The Bournemouth, Dorset and Poole Renewable Energy (BDPRE) Strategy sets a 7.5% target for renewable energy generation for 2020. The strategy has been produced by the Dorset Energy Partnership that includes Dorset County Council, all the district and borough councils and a wide range of community groups. The latest figures (March 2015) indicate that 3.4% of total energy consumption can be covered by projects that have been built or are in construction.

So we still need to double the capacity in the next 5 years. This really is a minimum since further national targets beyond 2020 are increasingly ambitious.

The Dorset Energy Partnership, which includes WDDC, has clearly rejected widely circulated claims by some groups that targets have almost been reached.

/continued…

Protecting Landscape, Wildlife and Heritage Assets

Last month no lesser person than the director general of the National Trust, Dame Helen Ghosh, made an unequivocal statement that climate change poses ‘the biggest threat’ to the land and houses in the care of the National Trust. She cited loss of biodiversity and wildlife on the land and the already substantially increased flood, stormwater, subsidence and gale damage to properties. She promised that the trust would lead by example in moving to renewable energy generation.

The Government’s ‘UK 2012 Climate Change Risk Assessment’ examines threats to the built environment and concludes that the risks posed by sea level rise and higher average temperatures will have a substantial impact by mid-century and that extreme weather events resulting from climate change are already causing substantial damage.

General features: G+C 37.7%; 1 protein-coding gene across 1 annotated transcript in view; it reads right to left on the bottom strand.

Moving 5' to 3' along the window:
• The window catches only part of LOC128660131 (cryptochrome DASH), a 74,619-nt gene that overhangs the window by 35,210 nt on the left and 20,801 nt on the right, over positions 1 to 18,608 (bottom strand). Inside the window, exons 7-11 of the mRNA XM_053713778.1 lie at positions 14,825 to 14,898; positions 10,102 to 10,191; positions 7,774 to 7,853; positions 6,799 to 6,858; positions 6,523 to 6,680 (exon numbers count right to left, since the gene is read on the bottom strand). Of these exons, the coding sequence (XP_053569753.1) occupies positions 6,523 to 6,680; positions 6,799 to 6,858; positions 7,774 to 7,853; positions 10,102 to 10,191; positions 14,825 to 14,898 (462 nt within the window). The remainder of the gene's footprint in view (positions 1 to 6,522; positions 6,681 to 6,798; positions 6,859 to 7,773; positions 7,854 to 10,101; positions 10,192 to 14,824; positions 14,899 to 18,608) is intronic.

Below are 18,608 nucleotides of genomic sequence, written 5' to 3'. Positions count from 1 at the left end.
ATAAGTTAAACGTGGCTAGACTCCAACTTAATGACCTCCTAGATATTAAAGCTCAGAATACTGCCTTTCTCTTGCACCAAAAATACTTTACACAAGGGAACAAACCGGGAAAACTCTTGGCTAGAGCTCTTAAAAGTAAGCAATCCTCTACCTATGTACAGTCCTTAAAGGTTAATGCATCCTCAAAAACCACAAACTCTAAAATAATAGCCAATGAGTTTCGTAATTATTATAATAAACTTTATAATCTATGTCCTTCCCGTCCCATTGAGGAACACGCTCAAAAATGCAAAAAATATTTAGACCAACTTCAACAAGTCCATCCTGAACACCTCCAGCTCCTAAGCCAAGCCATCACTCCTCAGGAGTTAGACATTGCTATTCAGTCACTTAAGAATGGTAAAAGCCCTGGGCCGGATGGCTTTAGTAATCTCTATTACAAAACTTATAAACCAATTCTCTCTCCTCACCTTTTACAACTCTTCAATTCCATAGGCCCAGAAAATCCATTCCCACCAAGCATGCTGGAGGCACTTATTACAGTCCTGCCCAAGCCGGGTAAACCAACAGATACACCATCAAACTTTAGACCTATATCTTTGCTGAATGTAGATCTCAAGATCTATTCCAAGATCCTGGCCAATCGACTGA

It is important to protect our landscape, wildlife and heritage assets for the current generation, but the only way to secure their long-term future is to tackle climate change.

Local Government Decisions

You are the tier of government best placed to show leadership and to bring businesses and communities along with you. You are in a position to turn good ideas into tangible results – cooperatives for local energy production are a good example.

You will face planning decisions that must be guided by key statements in the NPPF (National Planning Policy Framework) – ‘all communities should play their part in contributing to renewable energy generation’ and ‘local government should design policies to maximise renewable energy’.
The BDPRE Strategy is clear that to achieve the 2020 target the full range of renewable technologies will need to be exploited in the form of both small and large scale projects. In particular there will have to be some larger scale, appropriately sited, solar and wind farms in the mix.
Developers are aware that the number of suitable sites in Dorset is very limited, in particular because of the extent of the designated AONBs (Areas of outstanding Natural Beauty) and other environmental designations. Most developers consider site selection carefully before committing large sums of money to a project.

Councillors need to be clear that if they reject the projects coming into planning in the immediate future they are prepared to accept that Dorset will not reach its target. Dorset people will be refused the opportunity to play their fair part in the national endeavour to decarbonise electricity.

The next 5 years offer an exciting opportunity for councillors to make a real difference to our social, environmental and economic future by ensuring that initiatives and planning decisions are firmly focused on the achievement by 2020 of the targets we have set ourselves in Dorset for all the reasons we have outlined above.

The following groups are signatories to this letter:

Transition Town Dorchester

Dorset Community Action

Dorchester Churches Together (Ecology Group)

West Dorset Friends of the Earth

Dorset Energised

Charminster Clean Energy Group

Dorchester Quaker Meeting

West Dorset Pro Wind

Bridport Renewable Energy Group

Weymouth Environmental Action Centre

Transition Town Bridport